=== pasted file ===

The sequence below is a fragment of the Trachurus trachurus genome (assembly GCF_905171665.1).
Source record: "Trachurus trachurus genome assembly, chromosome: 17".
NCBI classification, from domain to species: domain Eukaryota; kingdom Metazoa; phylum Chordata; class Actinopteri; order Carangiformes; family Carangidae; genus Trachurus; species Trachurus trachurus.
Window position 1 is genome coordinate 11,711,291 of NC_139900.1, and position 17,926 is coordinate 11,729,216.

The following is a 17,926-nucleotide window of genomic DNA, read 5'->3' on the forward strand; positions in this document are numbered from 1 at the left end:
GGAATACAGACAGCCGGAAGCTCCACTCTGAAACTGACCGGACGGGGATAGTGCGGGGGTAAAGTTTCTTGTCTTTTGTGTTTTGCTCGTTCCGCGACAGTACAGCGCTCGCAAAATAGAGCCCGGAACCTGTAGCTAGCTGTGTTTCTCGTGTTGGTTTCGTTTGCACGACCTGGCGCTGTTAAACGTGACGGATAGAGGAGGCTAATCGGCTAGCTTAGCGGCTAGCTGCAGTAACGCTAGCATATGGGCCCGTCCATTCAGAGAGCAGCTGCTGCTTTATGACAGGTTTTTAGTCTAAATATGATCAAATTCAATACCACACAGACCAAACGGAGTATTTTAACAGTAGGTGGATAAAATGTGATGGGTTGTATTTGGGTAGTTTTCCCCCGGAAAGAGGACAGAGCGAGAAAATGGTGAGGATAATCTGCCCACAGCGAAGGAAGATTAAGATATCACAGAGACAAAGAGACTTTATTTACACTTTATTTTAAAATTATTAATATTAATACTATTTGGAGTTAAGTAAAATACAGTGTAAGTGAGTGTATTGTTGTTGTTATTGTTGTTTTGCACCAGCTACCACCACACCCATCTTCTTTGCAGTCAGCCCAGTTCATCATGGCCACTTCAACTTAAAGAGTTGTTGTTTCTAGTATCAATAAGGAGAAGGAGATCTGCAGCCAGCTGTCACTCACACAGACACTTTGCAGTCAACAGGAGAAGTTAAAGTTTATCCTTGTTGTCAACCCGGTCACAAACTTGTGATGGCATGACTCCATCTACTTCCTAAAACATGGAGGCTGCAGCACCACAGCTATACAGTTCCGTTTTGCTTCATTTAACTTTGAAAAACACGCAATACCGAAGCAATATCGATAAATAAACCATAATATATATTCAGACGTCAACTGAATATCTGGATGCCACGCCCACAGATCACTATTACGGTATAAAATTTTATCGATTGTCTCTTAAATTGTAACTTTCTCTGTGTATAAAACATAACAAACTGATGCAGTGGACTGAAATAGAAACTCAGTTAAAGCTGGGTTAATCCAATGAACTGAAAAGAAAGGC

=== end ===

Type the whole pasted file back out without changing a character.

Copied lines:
The sequence below is a fragment of the Trachurus trachurus genome (assembly GCF_905171665.1).
Source record: "Trachurus trachurus genome assembly, chromosome: 17".
NCBI classification, from domain to species: domain Eukaryota; kingdom Metazoa; phylum Chordata; class Actinopteri; order Carangiformes; family Carangidae; genus Trachurus; species Trachurus trachurus.
Window position 1 is genome coordinate 11,711,291 of NC_139900.1, and position 17,926 is coordinate 11,729,216.

The following is a 17,926-nucleotide window of genomic DNA, read 5'->3' on the forward strand; positions in this document are numbered from 1 at the left end:
GGAATACAGACAGCCGGAAGCTCCACTCTGAAACTGACCGGACGGGGATAGTGCGGGGGTAAAGTTTCTTGTCTTTTGTGTTTTGCTCGTTCCGCGACAGTACAGCGCTCGCAAAATAGAGCCCGGAACCTGTAGCTAGCTGTGTTTCTCGTGTTGGTTTCGTTTGCACGACCTGGCGCTGTTAAACGTGACGGATAGAGGAGGCTAATCGGCTAGCTTAGCGGCTAGCTGCAGTAACGCTAGCATATGGGCCCGTCCATTCAGAGAGCAGCTGCTGCTTTATGACAGGTTTTTAGTCTAAATATGATCAAATTCAATACCACACAGACCAAACGGAGTATTTTAACAGTAGGTGGATAAAATGTGATGGGTTGTATTTGGGTAGTTTTCCCCCGGAAAGAGGACAGAGCGAGAAAATGGTGAGGATAATCTGCCCACAGCGAAGGAAGATTAAGATATCACAGAGACAAAGAGACTTTATTTACACTTTATTTTAAAATTATTAATATTAATACTATTTGGAGTTAAGTAAAATACAGTGTAAGTGAGTGTATTGTTGTTGTTATTGTTGTTTTGCACCAGCTACCACCACACCCATCTTCTTTGCAGTCAGCCCAGTTCATCATGGCCACTTCAACTTAAAGAGTTGTTGTTTCTAGTATCAATAAGGAGAAGGAGATCTGCAGCCAGCTGTCACTCACACAGACACTTTGCAGTCAACAGGAGAAGTTAAAGTTTATCCTTGTTGTCAACCCGGTCACAAACTTGTGATGGCATGACTCCATCTACTTCCTAAAACATGGAGGCTGCAGCACCACAGCTATACAGTTCCGTTTTGCTTCATTTAACTTTGAAAAACACGCAATACCGAAGCAATATCGATAAATAAACCATAATATATATTCAGACGTCAACTGAATATCTGGATGCCACGCCCACAGATCACTATTACGGTATAAAATTTTATCGATTGTCTCTTAAATTGTAACTTTCTCTGTGTATAAAACATAACAAACTGATGCAGTGGACTGAAATAGAAACTCAGTTAAAGCTGGGTTAATCCAATGAACTGAAAAGAAAGGC